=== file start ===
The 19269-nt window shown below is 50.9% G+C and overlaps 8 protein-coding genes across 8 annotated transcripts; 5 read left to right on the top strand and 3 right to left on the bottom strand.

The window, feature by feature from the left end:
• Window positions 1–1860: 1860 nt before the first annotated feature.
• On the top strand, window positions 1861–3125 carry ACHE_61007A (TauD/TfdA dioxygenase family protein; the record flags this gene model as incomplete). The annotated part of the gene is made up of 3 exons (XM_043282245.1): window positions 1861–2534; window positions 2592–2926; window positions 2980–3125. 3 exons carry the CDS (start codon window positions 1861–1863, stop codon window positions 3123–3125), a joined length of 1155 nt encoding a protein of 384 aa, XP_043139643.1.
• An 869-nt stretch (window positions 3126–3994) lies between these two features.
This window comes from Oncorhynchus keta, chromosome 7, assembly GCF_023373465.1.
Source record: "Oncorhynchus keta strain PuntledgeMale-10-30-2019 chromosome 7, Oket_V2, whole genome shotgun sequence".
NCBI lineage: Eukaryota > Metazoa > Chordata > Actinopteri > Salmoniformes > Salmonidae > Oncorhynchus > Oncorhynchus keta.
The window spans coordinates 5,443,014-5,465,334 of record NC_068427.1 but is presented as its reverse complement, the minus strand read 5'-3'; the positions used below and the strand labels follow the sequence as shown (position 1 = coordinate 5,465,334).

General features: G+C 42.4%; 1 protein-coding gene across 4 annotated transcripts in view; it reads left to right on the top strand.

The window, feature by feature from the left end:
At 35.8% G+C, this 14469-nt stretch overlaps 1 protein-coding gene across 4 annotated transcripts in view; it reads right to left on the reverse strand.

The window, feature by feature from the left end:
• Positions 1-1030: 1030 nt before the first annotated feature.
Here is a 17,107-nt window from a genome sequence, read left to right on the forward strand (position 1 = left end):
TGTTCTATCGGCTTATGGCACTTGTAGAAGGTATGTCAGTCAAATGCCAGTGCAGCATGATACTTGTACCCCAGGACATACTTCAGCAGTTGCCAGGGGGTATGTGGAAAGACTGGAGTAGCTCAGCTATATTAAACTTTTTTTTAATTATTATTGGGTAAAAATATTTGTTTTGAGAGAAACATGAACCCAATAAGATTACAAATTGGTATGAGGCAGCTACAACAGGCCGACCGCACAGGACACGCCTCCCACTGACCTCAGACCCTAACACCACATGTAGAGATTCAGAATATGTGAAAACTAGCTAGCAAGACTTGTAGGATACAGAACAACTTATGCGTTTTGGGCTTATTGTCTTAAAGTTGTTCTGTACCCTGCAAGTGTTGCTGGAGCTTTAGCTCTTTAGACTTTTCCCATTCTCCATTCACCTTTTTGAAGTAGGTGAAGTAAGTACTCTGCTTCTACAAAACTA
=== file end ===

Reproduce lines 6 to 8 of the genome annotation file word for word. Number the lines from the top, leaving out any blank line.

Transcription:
This window comes from Oncorhynchus keta, chromosome 7, assembly GCF_023373465.1.
Source record: "Oncorhynchus keta strain PuntledgeMale-10-30-2019 chromosome 7, Oket_V2, whole genome shotgun sequence".
NCBI lineage: Eukaryota > Metazoa > Chordata > Actinopteri > Salmoniformes > Salmonidae > Oncorhynchus > Oncorhynchus keta.